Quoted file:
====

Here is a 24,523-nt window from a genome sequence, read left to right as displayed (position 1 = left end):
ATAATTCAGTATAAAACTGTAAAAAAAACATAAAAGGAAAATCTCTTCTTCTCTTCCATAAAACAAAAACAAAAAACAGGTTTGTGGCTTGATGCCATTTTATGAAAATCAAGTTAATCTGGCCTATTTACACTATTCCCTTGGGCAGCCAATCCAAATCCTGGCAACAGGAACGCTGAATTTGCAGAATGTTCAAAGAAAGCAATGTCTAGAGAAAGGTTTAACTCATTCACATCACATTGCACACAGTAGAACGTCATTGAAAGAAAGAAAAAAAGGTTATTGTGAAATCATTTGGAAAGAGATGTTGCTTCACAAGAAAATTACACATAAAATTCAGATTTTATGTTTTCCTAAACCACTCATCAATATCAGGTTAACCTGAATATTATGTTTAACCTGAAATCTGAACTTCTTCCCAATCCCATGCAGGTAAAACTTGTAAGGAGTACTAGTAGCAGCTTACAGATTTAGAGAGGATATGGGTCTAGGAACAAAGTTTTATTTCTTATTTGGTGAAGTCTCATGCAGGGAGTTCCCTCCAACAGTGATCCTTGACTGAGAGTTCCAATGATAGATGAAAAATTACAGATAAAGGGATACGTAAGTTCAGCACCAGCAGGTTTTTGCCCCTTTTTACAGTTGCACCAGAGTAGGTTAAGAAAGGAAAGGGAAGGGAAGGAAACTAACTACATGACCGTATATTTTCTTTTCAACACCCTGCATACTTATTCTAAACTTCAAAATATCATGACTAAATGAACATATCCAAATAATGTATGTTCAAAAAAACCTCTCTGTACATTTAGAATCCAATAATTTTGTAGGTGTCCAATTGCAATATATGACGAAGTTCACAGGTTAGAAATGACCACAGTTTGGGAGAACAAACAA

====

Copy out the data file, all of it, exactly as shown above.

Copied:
Here is a 24,523-nt window from a genome sequence, read left to right as displayed (position 1 = left end):
ATAATTCAGTATAAAACTGTAAAAAAAACATAAAAGGAAAATCTCTTCTTCTCTTCCATAAAACAAAAACAAAAAACAGGTTTGTGGCTTGATGCCATTTTATGAAAATCAAGTTAATCTGGCCTATTTACACTATTCCCTTGGGCAGCCAATCCAAATCCTGGCAACAGGAACGCTGAATTTGCAGAATGTTCAAAGAAAGCAATGTCTAGAGAAAGGTTTAACTCATTCACATCACATTGCACACAGTAGAACGTCATTGAAAGAAAGAAAAAAAGGTTATTGTGAAATCATTTGGAAAGAGATGTTGCTTCACAAGAAAATTACACATAAAATTCAGATTTTATGTTTTCCTAAACCACTCATCAATATCAGGTTAACCTGAATATTATGTTTAACCTGAAATCTGAACTTCTTCCCAATCCCATGCAGGTAAAACTTGTAAGGAGTACTAGTAGCAGCTTACAGATTTAGAGAGGATATGGGTCTAGGAACAAAGTTTTATTTCTTATTTGGTGAAGTCTCATGCAGGGAGTTCCCTCCAACAGTGATCCTTGACTGAGAGTTCCAATGATAGATGAAAAATTACAGATAAAGGGATACGTAAGTTCAGCACCAGCAGGTTTTTGCCCCTTTTTACAGTTGCACCAGAGTAGGTTAAGAAAGGAAAGGGAAGGGAAGGAAACTAACTACATGACCGTATATTTTCTTTTCAACACCCTGCATACTTATTCTAAACTTCAAAATATCATGACTAAATGAACATATCCAAATAATGTATGTTCAAAAAAACCTCTCTGTACATTTAGAATCCAATAATTTTGTAGGTGTCCAATTGCAATATATGACGAAGTTCACAGGTTAGAAATGACCACAGTTTGGGAGAACAAACAA